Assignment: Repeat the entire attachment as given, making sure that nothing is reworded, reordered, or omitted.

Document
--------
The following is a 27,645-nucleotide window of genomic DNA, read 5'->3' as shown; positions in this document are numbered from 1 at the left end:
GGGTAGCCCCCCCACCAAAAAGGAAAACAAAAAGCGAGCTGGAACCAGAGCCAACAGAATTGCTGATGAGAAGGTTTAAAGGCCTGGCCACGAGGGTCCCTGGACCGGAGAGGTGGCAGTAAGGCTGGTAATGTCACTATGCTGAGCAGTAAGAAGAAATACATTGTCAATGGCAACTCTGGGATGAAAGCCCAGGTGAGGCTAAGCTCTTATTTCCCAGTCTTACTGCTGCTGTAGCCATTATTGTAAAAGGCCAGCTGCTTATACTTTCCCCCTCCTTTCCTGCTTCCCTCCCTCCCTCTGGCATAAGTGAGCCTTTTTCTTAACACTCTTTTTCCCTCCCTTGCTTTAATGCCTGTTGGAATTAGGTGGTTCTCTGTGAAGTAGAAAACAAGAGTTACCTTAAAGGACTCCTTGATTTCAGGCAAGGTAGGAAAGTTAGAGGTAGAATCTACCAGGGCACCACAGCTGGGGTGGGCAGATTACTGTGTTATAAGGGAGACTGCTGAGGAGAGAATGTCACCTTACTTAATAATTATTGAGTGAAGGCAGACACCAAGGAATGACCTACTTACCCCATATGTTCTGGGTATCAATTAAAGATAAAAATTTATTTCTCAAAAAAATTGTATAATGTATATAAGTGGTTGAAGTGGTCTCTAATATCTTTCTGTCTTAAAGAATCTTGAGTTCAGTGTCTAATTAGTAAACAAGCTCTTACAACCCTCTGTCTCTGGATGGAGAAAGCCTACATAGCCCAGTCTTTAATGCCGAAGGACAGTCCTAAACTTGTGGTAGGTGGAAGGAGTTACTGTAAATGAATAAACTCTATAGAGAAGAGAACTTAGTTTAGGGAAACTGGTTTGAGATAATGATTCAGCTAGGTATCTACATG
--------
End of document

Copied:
The following is a 27,645-nucleotide window of genomic DNA, read 5'->3' as shown; positions in this document are numbered from 1 at the left end:
GGGTAGCCCCCCCACCAAAAAGGAAAACAAAAAGCGAGCTGGAACCAGAGCCAACAGAATTGCTGATGAGAAGGTTTAAAGGCCTGGCCACGAGGGTCCCTGGACCGGAGAGGTGGCAGTAAGGCTGGTAATGTCACTATGCTGAGCAGTAAGAAGAAATACATTGTCAATGGCAACTCTGGGATGAAAGCCCAGGTGAGGCTAAGCTCTTATTTCCCAGTCTTACTGCTGCTGTAGCCATTATTGTAAAAGGCCAGCTGCTTATACTTTCCCCCTCCTTTCCTGCTTCCCTCCCTCCCTCTGGCATAAGTGAGCCTTTTTCTTAACACTCTTTTTCCCTCCCTTGCTTTAATGCCTGTTGGAATTAGGTGGTTCTCTGTGAAGTAGAAAACAAGAGTTACCTTAAAGGACTCCTTGATTTCAGGCAAGGTAGGAAAGTTAGAGGTAGAATCTACCAGGGCACCACAGCTGGGGTGGGCAGATTACTGTGTTATAAGGGAGACTGCTGAGGAGAGAATGTCACCTTACTTAATAATTATTGAGTGAAGGCAGACACCAAGGAATGACCTACTTACCCCATATGTTCTGGGTATCAATTAAAGATAAAAATTTATTTCTCAAAAAAATTGTATAATGTATATAAGTGGTTGAAGTGGTCTCTAATATCTTTCTGTCTTAAAGAATCTTGAGTTCAGTGTCTAATTAGTAAACAAGCTCTTACAACCCTCTGTCTCTGGATGGAGAAAGCCTACATAGCCCAGTCTTTAATGCCGAAGGACAGTCCTAAACTTGTGGTAGGTGGAAGGAGTTACTGTAAATGAATAAACTCTATAGAGAAGAGAACTTAGTTTAGGGAAACTGGTTTGAGATAATGATTCAGCTAGGTATCTACATG